Australia is changing its policy regarding how it treats beef from countries that have reported bovine spongiform encephalopathy (BSE) in their herds. The new changes follow a review of current procedures and will go into effect March 1, 2010.
After BSE was reported in a number of European countries in 2001, Australia prohibited imports of beef products from any country that had reported a case of BSE. An update of the science of BSE and consideration of the risks associated with importing beef and beef products was undertaken by Professor John Mathews who concluded that the risk to human health from imported beef remains extremely low, provided the appropriate risk mitigation strategies are put in place. Mathews is an eminent scientist with 40 years experience as an epidemiological researcher. His report was peer reviewed and supported by expert scientists under the National Health and Medical Research Council’s Transmissible Spongiform Encephalopathies Advisory Committee. Australia’s Chief Medical Officer, Professor Jim Bishop, was also consulted. A copy of the independent review is available at www.health.gov.au.
Until now, under Australia’s World Trade Organization obligations, if there were a case of BSE reported in Australia’s herd, current policy would require all Australian beef to be removed from the shelves. According to the country’s government, the new policy provides a better outcome for both Australia’s domestic and export industry “allowing a more sensible risk-based regional response to be made.”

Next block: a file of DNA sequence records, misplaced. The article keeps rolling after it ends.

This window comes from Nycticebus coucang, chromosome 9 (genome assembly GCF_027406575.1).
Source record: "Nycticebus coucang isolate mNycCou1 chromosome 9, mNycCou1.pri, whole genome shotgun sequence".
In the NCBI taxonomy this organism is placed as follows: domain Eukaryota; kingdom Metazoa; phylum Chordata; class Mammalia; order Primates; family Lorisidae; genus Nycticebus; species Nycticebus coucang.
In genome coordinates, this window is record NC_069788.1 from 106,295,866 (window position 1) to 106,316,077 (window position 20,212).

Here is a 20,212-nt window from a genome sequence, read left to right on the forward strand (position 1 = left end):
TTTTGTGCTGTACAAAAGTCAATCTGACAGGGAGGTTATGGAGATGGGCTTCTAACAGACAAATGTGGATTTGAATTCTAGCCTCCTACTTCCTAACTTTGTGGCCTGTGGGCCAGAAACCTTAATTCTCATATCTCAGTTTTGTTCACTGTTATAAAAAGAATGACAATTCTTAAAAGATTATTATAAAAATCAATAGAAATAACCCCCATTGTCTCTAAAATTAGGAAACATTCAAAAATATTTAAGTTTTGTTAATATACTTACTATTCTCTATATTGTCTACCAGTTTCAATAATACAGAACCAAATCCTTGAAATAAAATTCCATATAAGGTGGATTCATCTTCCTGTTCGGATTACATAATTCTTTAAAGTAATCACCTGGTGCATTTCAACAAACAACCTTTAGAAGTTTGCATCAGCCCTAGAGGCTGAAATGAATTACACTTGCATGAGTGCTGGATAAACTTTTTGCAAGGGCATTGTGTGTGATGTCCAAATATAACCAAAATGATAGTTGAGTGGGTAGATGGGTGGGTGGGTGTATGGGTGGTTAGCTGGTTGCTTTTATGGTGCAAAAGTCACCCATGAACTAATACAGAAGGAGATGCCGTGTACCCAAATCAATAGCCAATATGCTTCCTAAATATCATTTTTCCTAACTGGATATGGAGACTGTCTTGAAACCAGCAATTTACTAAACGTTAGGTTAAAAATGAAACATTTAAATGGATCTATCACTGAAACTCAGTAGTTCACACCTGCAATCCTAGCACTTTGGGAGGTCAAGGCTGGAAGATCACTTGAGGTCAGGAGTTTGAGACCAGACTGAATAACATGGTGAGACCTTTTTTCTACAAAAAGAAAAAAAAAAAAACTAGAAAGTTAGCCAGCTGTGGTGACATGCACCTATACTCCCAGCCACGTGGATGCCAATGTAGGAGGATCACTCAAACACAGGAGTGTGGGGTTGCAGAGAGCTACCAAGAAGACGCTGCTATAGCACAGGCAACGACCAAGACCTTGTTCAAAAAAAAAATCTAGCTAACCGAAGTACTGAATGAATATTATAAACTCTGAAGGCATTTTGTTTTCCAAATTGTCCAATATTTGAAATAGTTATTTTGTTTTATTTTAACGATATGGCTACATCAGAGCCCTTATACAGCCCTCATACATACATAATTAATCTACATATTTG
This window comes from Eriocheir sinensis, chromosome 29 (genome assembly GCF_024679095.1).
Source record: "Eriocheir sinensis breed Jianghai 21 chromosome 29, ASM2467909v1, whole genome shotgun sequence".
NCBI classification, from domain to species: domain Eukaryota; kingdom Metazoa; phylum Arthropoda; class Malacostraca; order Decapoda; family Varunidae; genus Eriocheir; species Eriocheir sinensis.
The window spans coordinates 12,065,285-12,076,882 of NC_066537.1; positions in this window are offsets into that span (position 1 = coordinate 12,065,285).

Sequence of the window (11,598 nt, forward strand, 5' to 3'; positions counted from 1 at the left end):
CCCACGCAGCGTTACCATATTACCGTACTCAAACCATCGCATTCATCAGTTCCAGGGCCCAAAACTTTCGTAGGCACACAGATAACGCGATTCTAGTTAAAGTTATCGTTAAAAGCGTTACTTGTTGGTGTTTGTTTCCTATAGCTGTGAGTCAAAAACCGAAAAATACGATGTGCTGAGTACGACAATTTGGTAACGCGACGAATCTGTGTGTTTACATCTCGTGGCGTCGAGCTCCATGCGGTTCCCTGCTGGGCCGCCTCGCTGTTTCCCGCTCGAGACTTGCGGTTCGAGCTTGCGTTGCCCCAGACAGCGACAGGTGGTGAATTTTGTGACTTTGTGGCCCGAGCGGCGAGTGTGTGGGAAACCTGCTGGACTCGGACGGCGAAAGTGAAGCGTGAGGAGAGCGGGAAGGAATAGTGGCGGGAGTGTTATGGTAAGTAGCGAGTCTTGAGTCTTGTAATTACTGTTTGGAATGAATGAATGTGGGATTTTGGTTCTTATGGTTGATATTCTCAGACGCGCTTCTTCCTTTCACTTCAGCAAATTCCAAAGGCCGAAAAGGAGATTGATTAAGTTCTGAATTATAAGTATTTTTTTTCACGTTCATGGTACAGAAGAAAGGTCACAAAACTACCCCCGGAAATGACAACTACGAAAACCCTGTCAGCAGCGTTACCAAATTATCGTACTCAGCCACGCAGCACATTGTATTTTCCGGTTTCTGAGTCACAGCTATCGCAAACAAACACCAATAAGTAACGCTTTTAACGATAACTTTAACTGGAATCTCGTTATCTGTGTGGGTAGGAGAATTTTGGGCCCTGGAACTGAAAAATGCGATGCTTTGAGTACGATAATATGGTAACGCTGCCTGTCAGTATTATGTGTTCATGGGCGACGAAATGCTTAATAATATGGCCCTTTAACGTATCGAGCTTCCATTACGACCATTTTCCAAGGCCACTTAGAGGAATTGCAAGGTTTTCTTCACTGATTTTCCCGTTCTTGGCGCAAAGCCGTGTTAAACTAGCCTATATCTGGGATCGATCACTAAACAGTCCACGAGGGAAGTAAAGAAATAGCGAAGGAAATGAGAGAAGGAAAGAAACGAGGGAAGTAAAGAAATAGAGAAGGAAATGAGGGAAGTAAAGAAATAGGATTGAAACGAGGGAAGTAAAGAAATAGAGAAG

The change will not affect Australia’s animal health status, which is recognized by the World Organization for Animal Health as being “negligible risk.”
Australia’s national beef organizations, including the Red Meat Advisory Council, which includes the Australian Meat Industry Council, Cattle Council of Australia, and the Australian Lot Feeders’ Association, support updating the BSE policy.
Countries requesting access to Australia’s beef market will be required to undergo a rigorous risk assessment led by Food Standards Australia New Zealand to ensure they have robust systems in place to prevent the BSE agent from entering the human food chain. The new import conditions will require exporting countries to prove they have acceptable controls in place, even if a particular country has not reported BSE, and demonstrate that those controls are implemented and monitored.
Australia’s government does not anticipate the new rules will lead to any significant increased level of beef imports into Australia due to the country’s strong competitive position in domestic and export markets for beef.
December 2009 RENDER | back